La Fiesta de Los Angeles
In 1894, Los Angeles found itself in a period of depression.
The leadership of the Merchants’ Association thought that a festival of some sort might draw visitors from across the country who had already traveled to attend a San Francisco Exhibition currently in progress..
Max Meyberg, owner of the Crystal Palace Crockery & Glass Store volunteered to be Director General of the planned, three day, – La Fiesta de Los Angeles.
During the first day of festivities, the parade of decorated wagons and participants came to City Hall where they disposed the Mayor and City Council of their duties and an elected Queen of the Festival who ruled Los Angeles – all in good fun.
This first Festival was held in the Spring of 1894, and was such a success that it was repeated in 1895 and 1896.
Fortunately, this was the period of early postcards, which have survived to this day, and which are presented below.
Any visitor to the Jewish Museum of the American West who has other postcards or photographs of La Fiesta de Los Angeles is invited to lend them to us to further enhance this Special Exhibit. (We scan them and return them to you immediately.)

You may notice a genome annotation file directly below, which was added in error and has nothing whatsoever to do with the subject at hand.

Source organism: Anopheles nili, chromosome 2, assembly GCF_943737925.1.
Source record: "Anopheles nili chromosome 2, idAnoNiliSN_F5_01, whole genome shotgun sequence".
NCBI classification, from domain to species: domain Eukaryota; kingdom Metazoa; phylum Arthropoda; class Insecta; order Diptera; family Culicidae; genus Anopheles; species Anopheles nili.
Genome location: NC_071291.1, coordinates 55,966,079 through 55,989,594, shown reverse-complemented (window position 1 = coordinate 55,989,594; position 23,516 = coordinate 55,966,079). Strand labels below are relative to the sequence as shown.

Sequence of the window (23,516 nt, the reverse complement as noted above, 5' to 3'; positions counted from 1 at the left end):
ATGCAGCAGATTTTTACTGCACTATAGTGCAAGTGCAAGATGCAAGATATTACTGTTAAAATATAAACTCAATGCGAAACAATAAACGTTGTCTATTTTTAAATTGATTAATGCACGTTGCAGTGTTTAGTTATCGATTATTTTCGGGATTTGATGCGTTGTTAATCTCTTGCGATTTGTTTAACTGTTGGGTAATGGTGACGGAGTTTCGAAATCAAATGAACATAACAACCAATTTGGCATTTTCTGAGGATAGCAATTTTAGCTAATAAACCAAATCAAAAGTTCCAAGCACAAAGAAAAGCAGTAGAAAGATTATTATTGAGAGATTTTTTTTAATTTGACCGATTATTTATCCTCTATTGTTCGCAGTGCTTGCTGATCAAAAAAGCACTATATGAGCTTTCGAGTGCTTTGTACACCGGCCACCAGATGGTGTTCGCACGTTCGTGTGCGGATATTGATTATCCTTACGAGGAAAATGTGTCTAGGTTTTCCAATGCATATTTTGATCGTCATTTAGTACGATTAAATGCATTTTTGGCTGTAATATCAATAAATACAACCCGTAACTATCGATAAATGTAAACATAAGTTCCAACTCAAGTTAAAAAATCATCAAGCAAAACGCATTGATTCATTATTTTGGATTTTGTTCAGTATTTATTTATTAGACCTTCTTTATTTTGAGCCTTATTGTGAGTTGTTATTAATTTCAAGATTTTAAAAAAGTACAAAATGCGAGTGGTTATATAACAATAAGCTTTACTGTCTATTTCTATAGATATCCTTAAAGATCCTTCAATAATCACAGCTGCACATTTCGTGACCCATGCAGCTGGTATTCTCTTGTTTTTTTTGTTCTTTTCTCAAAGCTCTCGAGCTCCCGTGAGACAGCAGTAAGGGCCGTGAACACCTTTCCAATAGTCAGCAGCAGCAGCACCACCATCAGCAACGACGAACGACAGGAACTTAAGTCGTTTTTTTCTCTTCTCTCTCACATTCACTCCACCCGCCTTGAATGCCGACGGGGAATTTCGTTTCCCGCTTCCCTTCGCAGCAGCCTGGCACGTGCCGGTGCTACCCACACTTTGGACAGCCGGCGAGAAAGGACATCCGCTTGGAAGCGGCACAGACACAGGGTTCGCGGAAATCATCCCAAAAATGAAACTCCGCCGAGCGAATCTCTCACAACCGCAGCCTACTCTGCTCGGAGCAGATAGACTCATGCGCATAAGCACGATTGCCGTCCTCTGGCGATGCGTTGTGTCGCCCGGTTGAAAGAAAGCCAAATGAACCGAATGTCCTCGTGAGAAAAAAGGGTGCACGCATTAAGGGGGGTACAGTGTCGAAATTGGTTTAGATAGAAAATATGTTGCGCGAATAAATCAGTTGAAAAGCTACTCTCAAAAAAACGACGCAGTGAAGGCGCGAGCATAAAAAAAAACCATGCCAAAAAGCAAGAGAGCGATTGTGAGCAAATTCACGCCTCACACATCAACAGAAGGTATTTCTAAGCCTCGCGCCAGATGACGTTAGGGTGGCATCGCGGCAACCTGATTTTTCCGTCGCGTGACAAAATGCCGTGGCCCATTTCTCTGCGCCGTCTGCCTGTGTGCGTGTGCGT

Of this event Max Meyberg wrote, “In the work of organizing and presenting this great festival a number of men were brought together, who, from mere speaking acquaintances, became warm friends, and who now feel that they are banded together for a permanent public interest.”
“I was inspired not only by the Mardi Gras in New Orleans but by a ‘midwinter fair. being held in San Francisco and with the attractions, taken from the World’s Exhibition of Chicago, drawing crowds of people.”
La Fiesta de Los Angeles was held annually for a number of years and is said to have drawn crowds of thousands each time.